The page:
Renegades, The Music Room, Dublin, 6th September 2003
Anger is a gift. And anger was the order of the night on Saturday evening in the Music Room where Dublin based Rage Against The Machine cover group, Renegades, played to a jam-packed house of fans.
Supporting a band as energetic as Renegades can be a tall order and was ably handled by the opening act, Tuesdays With Morrie. Fronted by diminutive singer Sarah O'Toole, no stranger to the stage herself being an ex-student of the famed Billy Barry Stage School, they treat the early arrivals to songs of love, hate and pirates. Yes, pirates! The stage presence and confidence of a band of such tender years surpass all expectations and, as they close, the entire venue is on its feet cheering this band as one to watch out for in the future.
If you haven't been lucky enough to see Renegades in action yet, you're missing out. They have been whipping up a storm in Dublin of late and tonight's gig is their second in the Music Room with appearances at The Voodoo Lounge, Spi Bar and Eamonn Dorans already under their belts. For a band that has only been together since May of this year, they are such a tightly knit, well-oiled machine that they would put most other groups on the circuit to shame.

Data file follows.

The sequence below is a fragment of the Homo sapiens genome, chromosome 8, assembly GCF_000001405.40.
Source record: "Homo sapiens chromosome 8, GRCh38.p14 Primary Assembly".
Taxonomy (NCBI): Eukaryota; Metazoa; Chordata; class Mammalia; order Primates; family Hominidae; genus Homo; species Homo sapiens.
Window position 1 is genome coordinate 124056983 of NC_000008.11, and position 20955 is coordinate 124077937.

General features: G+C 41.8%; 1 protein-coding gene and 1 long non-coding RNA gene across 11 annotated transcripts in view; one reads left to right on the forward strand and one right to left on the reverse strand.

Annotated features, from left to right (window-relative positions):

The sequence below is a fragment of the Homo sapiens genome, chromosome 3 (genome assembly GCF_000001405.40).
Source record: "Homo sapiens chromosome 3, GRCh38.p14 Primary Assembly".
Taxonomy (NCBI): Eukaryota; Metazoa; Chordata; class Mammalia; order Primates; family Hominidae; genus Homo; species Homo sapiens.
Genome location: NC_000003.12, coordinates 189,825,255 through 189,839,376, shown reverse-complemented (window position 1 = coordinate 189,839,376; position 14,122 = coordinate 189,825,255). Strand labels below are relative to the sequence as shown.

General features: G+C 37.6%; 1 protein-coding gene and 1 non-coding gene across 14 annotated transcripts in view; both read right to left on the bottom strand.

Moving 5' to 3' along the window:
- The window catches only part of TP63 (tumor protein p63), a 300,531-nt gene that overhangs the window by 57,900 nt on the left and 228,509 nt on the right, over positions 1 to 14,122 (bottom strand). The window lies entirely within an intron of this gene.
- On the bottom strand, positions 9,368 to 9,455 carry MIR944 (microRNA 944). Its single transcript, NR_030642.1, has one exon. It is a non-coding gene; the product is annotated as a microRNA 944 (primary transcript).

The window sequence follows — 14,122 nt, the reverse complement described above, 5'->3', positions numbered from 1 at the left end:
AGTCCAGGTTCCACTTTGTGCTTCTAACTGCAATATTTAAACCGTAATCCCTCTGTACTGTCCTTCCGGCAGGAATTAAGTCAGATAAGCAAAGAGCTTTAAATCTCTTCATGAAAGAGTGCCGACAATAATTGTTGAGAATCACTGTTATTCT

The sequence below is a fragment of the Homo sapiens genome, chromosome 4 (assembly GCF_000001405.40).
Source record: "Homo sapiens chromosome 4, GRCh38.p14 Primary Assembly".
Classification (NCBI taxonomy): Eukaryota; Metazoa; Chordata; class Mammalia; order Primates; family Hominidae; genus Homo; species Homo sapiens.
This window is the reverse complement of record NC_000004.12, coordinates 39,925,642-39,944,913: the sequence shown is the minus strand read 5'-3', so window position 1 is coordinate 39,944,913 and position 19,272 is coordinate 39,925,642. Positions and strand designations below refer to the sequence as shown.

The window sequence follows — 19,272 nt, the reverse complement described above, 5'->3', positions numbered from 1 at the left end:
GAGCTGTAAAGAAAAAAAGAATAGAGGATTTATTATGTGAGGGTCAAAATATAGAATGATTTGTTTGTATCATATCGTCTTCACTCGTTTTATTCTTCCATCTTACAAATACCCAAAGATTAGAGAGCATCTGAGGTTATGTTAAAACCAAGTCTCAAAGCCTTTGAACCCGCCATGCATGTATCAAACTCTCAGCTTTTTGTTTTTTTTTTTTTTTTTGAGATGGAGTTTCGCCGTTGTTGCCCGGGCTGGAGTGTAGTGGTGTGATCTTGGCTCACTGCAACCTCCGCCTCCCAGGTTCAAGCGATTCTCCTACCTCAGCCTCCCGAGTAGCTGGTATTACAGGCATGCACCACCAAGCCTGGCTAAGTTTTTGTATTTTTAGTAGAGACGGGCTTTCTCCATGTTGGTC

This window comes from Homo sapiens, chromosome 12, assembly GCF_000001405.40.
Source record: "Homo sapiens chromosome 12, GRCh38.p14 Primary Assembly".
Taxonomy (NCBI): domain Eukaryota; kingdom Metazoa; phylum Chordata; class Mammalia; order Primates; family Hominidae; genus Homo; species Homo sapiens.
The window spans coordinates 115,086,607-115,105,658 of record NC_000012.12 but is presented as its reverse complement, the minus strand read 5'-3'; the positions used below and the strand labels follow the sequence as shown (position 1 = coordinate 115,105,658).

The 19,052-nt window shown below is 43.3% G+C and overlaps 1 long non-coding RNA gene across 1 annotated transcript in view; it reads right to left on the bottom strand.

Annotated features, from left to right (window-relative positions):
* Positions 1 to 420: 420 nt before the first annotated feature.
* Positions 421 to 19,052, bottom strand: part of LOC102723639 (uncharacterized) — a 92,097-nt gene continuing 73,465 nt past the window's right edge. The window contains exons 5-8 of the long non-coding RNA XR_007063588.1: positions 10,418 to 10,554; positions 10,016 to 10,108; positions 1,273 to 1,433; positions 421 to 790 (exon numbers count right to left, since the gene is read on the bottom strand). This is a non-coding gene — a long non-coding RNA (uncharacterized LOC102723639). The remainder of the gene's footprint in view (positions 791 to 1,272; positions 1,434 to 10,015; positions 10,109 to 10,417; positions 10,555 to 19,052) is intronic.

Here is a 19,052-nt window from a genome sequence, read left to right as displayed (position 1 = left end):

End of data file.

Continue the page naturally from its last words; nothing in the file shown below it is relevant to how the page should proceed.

The violent, yet precise, drumming of Johnny Brewer well compliments the chunky rhythms of bassist Shane O'Connor. While guitarist Keith Walsh seems in a trance as he churns out riff upon riff exactly as Tom Morello did with the legendary Californians. Vocalist Adam Brewer thunders about the stage snarling and spitting out lyrics like they were being torn from his own heart and working the crowd into an absolute frenzy in the process. RATM anthems such as 'Bulls on parade', 'Bombtrack', 'Killing in the name of', 'Know your enemy' and 'Bullet in the head' sit perfectly with lesser-known tracks like 'VietNow', 'Tire me' and 'Ghost of Tom Joad'. Brewer and co seem to feed off the energy of the crowd as they become more intense with each song.
Renegades finish the night with a storming version of 'Freedom', leaving the crowd exhausted, sweating and screaming for more. As the band depart the stage, I see some people searching for scraps of paper and pens. Autographs? Quite possibly. This is a group that are ready to take it to the next level. Don't be surprised if you see them billed for the Olympia anytime soon. An immense gig from a group of great potential.
Anger, it certainly seems, is a gift.